YESSS! We are going to have another National Celebration Day, and I know it's true because HALLMARK ULTIMATE HOLIDAYS tells me; they should know. Did you ever wonder why we have so many holidays especially dozens you've never heard of? Easy to guess; because card companies like HALLMARK knows we are all suckers and sentimental goof balls. Yep that is us; there's a holiday per HALLMARK for every day of the year; a good segue into my column this week: Today is NATIONAL PINK DAY! And here is more useless information. The color Pink became popular not because women loved to wear it; no, men first started wearing the color when rowing teams from Eton and Westminster (UK) competed to use the color of pink for their uniforms in the 19th century. We associate Pink to women, girl babies, breast cancer awareness, lemonade and cotton candy.
PINK PANTHER movie 1963
But this is a column associated with movie reviews and actors, so what movie off the top of your head is linked to the color "PINK?" The first that comes to mind is THE PINK PANTHER and subsequent sequels. I can't imagine anyone on this planet (except natives of the rain forest) not knowing something about the movie starring Inspector Jacques Clouseau, sleuth extraordinaire, who tracks down an International jewelry thief who stole the infamous Pink Panther diamond and murdered a French Soccer Coach.
The original version starring Peter Sellers was released in 1963 and frankly my favorite although the 2006 version starring Steve Martin, is a side tickler! There have been 11 releases including squeals over the years with featured artists Alan Arkin (1968), Roger Moore (1983), and Steve Martin (2006) The Pink Panther animation first appeared in the 1963 intro credits which continued on to spawn cartoons, TV series, comic books and an Academy Award.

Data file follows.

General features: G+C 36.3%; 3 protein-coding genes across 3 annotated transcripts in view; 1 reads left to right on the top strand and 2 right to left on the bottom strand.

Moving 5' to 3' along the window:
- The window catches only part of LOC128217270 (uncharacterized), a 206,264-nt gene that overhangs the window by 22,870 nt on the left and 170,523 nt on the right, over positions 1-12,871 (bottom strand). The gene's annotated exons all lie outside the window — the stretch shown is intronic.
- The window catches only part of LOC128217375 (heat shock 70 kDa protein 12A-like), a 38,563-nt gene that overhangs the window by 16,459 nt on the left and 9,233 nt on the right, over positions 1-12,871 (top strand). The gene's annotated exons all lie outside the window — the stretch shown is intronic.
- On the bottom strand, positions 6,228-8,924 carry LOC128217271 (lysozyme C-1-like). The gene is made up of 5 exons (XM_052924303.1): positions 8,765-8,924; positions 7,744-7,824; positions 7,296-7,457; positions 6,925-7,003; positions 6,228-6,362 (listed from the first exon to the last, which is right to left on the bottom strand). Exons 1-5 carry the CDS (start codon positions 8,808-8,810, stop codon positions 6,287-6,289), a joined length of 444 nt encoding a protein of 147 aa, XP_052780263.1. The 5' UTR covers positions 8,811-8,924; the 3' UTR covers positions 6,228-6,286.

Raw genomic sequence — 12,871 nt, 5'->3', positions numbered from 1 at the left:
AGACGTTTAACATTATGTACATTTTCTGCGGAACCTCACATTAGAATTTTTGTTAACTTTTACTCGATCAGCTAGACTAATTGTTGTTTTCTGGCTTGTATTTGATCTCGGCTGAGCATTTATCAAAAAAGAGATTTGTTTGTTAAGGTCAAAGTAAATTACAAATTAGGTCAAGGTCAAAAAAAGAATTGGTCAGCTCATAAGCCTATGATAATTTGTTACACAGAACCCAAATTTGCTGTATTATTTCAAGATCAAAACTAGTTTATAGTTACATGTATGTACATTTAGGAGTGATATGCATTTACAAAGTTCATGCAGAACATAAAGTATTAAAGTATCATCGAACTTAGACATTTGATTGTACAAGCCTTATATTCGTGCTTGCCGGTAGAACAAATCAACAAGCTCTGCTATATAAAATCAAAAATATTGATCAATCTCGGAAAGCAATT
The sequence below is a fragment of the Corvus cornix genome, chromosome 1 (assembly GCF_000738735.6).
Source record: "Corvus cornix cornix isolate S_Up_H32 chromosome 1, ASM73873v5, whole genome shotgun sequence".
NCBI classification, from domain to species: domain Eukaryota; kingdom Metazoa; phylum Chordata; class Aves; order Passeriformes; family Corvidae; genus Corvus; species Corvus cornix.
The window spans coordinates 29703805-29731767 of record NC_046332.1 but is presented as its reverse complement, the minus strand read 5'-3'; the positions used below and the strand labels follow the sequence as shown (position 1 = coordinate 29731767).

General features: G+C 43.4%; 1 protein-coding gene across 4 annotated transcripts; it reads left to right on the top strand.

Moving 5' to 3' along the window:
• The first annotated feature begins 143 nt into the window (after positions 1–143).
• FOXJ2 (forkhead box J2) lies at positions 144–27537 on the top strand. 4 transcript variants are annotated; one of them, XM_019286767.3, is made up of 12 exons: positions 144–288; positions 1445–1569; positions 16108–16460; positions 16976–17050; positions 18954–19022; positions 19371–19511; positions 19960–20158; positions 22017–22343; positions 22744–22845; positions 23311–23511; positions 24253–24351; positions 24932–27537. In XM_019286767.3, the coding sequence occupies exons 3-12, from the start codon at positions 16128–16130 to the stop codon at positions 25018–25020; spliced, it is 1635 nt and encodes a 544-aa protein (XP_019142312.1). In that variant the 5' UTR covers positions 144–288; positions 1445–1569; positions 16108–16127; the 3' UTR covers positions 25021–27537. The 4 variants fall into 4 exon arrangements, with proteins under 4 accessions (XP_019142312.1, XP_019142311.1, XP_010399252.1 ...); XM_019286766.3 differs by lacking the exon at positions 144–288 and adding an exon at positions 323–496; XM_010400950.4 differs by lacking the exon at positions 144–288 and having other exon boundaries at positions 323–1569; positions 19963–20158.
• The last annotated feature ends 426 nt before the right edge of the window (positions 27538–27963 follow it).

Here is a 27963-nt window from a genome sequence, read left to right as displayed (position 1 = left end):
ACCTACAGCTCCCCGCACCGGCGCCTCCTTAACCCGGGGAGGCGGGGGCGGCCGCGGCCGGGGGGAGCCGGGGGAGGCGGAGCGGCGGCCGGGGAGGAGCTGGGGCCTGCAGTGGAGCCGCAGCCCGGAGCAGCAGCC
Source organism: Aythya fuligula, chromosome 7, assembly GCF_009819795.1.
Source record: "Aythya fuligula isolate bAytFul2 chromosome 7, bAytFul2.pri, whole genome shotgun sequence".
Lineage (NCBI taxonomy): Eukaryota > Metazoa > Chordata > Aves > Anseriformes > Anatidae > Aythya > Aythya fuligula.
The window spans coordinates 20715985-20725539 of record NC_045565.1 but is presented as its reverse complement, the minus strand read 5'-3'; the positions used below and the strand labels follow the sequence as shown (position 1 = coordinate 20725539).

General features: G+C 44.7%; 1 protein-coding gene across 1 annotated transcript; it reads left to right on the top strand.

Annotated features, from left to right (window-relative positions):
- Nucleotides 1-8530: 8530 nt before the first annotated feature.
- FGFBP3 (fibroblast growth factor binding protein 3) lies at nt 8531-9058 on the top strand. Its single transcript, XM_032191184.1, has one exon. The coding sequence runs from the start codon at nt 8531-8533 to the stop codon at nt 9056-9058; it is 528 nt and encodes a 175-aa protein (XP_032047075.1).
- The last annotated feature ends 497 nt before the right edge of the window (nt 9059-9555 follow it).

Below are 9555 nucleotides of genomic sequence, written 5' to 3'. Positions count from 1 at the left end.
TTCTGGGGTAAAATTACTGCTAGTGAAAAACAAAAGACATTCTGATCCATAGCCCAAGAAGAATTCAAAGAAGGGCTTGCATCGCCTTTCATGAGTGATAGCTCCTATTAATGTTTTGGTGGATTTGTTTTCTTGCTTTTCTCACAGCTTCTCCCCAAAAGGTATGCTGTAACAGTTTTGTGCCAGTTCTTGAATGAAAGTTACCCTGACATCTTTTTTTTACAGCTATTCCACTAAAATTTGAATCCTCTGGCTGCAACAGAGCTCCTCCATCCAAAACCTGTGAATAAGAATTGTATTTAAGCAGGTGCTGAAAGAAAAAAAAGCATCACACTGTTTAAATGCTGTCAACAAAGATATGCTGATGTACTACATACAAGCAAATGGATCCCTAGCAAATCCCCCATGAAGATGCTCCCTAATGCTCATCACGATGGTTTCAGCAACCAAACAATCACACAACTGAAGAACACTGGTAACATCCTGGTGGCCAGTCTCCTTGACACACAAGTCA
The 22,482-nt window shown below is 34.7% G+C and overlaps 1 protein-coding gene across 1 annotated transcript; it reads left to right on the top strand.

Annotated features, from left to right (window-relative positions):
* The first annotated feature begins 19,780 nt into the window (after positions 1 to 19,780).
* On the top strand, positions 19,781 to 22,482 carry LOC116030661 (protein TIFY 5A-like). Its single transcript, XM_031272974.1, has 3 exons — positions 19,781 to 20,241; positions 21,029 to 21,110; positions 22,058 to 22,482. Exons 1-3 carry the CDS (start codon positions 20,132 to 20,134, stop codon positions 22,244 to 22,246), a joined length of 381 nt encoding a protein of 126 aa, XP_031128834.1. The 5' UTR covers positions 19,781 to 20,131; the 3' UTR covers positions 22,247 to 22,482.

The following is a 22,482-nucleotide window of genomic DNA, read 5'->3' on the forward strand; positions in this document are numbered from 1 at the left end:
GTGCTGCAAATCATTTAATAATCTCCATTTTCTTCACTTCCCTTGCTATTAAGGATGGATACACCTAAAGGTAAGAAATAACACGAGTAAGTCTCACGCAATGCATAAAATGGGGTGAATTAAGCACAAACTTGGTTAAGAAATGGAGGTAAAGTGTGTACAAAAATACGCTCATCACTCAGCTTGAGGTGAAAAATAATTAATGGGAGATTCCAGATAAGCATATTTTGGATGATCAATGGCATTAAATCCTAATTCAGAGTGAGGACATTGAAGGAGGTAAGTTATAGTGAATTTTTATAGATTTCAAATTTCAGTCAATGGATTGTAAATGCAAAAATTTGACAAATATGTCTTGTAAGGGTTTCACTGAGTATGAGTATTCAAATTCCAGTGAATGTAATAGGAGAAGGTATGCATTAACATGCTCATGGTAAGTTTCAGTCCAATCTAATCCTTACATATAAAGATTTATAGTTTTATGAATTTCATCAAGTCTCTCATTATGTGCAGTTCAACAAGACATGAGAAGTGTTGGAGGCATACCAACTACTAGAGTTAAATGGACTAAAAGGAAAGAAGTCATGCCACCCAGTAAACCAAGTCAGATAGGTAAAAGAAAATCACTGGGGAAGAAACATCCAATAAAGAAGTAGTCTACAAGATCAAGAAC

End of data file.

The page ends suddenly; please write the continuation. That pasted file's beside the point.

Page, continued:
Steve Martin as Inspector Clouseau
Producer and screenwriter, Blake Edwards was the genius behind THE PINK PANTHER as well as such movie greats as BREAKFAST AT TIFFANY'S and the TV series PETER GUNN. The music of Henri Mancini produced for these films is part and parcel of the successes realized for THE PINK PANTHER. Mancini won five Grammy awards and two Oscars for his famous song MOON RIVER and the entire soundtrack for BREAKFAST AT TIFFANY'S. The relationship over the years of Blake Edwards, Peter Sellers and Henri Mancini is unforgettable in the film industry.
THE PINK PANTHER series of films showcased a bumbling, fumbling and a somewhat OCD Inspector Clouseau. I remember thinking, "how could anyone be so stupid?" It was comedy supposedly at its best, but at times also very unbelievable that anyone could get through a single day meeting one disaster after another. The blunders continue to follow Clouseau as he honed into the perpetrator of crime, Sir Charles Lytton also called "the Phantom" (played by David Nevin) along with his nephew George (played by Robert Wagner.) It brings to mind the movie CLUE and how the inspector in that film seems to replicate some of the antics made famous by Peter Sellers. In later years that same technique was made famous by Peter Faulk as COLUMBO in the TV series, yet Faulk being a messy slob of a guy (yet brilliant) was the antithesis to the debonair (but clueless) Cousteau.
In my opinion, the first half of the film drags along with rampant oneliners . It just doesn't have the spark you would expect. It seems that David Niven is to be the leading actor, and as many have noted over the years, Peter Sellers as Clouseau took the limelight which catapulted his comedic career into high gear, yet didn't seem to fully evolve as Clouseau until the next film, A SHOT IN THE DARK. It
was only in the second half of the movie we see Sellers pick up his game. The scenes with the two gorillas in costume robbing the same safe looking for the Panther diamond; the very long but outrageous bedroom scene leading to one of the best staged car chase scenes in cinema, repeatedly circling a roundabout and crashing; places the film in my opinion in the 5-star category especially considering movie technology back in 1963.
Famous Pink Panther Animation